The Sticky Business of Noncaloric Sugars

Gilbert Levin has had sweet dreams for a long time. Levin is the president and founder of Biospherics Inc., a Beltsville, Md.-based environmental and health technology company. For nearly two decades, he has sought a noncaloric sweetener boasting both the bulk of table sugar and the ability to withstand cooking heat--in short, the ultimate food additive. Now he thinks he's found it, in a sugar called tagatose. He and the other Biospherics scientists who have studied the tagatose molecule hope

Marcia Clemmit
Aug 18, 1991
Gilbert Levin has had sweet dreams for a long time. Levin is the president and founder of Biospherics Inc., a Beltsville, Md.-based environmental and health technology company. For nearly two decades, he has sought a noncaloric sweetener boasting both the bulk of table sugar and the ability to withstand cooking heat--in short, the ultimate food additive.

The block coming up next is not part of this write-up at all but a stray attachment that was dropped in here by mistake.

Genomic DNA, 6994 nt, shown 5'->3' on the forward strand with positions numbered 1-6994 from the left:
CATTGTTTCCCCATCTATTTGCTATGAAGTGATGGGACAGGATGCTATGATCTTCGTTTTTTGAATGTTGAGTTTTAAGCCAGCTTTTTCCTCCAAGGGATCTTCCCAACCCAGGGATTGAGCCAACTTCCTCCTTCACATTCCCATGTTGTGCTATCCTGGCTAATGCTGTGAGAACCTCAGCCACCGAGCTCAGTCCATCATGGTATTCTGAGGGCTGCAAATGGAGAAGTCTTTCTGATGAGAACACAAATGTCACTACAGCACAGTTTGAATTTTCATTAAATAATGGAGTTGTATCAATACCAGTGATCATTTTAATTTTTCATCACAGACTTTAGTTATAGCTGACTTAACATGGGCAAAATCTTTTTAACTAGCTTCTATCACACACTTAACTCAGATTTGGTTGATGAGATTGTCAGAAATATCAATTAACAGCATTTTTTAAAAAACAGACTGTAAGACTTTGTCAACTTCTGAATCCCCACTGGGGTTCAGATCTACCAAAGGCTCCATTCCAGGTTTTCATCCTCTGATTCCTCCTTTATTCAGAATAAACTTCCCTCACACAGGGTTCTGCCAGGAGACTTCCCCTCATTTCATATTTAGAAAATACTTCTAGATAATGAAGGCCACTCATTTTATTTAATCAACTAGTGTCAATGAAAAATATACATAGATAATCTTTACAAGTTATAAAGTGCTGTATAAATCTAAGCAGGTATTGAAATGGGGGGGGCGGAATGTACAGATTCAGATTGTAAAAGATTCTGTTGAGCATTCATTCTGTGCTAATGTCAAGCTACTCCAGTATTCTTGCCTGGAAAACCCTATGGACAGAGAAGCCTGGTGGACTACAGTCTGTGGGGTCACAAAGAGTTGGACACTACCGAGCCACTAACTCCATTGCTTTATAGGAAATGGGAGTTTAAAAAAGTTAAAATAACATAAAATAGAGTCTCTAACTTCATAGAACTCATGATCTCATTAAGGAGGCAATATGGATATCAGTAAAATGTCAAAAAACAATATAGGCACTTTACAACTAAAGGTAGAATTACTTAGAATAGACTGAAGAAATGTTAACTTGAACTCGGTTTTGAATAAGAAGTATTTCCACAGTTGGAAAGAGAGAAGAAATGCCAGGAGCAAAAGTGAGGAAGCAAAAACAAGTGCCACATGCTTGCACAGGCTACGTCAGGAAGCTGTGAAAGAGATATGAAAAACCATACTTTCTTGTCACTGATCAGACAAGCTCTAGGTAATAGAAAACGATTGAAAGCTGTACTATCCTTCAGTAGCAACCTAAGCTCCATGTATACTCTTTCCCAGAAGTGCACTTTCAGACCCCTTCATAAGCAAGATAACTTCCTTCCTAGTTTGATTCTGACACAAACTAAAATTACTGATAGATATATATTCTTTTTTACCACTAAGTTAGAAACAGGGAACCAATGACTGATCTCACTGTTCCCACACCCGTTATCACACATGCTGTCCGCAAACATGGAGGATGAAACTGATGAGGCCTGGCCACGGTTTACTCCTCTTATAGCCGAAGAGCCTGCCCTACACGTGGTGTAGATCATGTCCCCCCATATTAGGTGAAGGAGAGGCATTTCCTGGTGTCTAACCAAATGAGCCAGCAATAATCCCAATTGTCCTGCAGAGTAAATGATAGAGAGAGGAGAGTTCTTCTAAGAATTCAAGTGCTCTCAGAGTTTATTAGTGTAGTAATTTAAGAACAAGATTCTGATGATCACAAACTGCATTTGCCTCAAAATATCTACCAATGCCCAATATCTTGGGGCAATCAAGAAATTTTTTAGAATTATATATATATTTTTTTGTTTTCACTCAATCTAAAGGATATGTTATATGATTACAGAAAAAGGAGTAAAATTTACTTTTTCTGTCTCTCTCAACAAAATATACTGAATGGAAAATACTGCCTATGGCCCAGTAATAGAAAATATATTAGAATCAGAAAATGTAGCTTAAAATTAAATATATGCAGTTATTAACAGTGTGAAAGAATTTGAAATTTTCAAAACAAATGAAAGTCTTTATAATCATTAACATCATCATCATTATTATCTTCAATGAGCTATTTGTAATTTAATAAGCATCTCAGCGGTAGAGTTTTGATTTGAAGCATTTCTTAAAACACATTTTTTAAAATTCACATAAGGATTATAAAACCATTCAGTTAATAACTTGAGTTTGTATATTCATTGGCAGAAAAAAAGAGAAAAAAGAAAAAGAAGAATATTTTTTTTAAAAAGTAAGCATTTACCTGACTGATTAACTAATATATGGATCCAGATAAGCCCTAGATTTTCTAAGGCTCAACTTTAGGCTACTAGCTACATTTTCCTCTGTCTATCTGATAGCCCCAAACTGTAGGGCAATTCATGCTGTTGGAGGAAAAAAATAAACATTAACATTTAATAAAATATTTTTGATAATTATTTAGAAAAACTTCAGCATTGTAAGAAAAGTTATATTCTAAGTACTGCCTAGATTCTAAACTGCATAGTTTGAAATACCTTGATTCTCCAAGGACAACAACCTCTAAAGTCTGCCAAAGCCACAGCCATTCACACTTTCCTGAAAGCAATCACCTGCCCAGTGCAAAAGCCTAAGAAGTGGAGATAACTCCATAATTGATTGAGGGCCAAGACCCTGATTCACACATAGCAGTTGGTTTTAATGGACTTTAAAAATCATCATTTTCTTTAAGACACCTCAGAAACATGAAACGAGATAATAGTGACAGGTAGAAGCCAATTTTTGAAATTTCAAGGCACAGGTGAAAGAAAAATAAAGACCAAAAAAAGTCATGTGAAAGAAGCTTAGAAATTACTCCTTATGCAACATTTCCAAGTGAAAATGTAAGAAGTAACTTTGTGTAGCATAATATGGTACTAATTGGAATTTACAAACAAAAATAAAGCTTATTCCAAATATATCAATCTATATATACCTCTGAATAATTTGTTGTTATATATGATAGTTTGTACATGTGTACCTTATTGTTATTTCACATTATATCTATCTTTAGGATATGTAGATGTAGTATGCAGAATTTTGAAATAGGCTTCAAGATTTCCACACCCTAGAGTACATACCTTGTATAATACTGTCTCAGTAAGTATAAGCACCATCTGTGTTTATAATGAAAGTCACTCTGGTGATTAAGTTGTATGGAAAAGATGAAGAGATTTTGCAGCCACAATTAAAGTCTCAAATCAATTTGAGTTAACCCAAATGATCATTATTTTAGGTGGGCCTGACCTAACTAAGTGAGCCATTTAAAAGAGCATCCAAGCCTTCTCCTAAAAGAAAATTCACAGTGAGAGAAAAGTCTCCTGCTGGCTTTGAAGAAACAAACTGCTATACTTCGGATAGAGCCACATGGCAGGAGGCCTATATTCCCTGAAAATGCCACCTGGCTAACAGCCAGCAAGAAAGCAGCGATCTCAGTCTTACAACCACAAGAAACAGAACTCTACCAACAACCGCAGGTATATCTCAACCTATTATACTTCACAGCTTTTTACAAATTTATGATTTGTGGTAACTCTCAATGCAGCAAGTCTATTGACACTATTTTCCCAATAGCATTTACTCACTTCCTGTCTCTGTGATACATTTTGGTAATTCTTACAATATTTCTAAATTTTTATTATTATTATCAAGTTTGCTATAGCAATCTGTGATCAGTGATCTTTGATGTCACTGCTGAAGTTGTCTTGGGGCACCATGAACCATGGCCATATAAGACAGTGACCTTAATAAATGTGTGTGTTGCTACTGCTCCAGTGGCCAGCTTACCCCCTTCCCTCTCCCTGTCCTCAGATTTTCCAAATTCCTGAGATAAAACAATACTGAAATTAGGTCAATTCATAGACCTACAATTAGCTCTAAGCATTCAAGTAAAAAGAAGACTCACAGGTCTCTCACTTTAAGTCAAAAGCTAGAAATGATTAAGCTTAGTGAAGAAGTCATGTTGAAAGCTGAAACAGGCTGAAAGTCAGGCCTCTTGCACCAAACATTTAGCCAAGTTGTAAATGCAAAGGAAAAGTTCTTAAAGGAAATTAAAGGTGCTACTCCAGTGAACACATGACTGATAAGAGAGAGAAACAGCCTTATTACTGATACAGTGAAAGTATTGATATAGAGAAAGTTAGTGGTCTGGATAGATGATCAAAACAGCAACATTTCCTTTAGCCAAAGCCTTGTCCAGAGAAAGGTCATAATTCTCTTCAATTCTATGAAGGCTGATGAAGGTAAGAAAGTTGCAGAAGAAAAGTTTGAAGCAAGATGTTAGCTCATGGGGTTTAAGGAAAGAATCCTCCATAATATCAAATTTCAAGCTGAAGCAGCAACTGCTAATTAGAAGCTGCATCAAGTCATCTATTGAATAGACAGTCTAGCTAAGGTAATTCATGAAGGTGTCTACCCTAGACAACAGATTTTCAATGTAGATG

Now he thinks he's found it, in a sugar called tagatose. He and the other Biospherics scientists who have studied the tagatose molecule hope to prove the substance's usefulness as a noncaloric sweetener and find a cheap way to produce it in large quantities. This spring, three of the company's scientists received a patent for what they say is a low-cost method of synthesizing the sugar.

Chemical compounds can exist in forms that are mirror images of each other. Like gloves, they can be either left-handed or right-handed.

Sugars are such "handed" molecules. Human...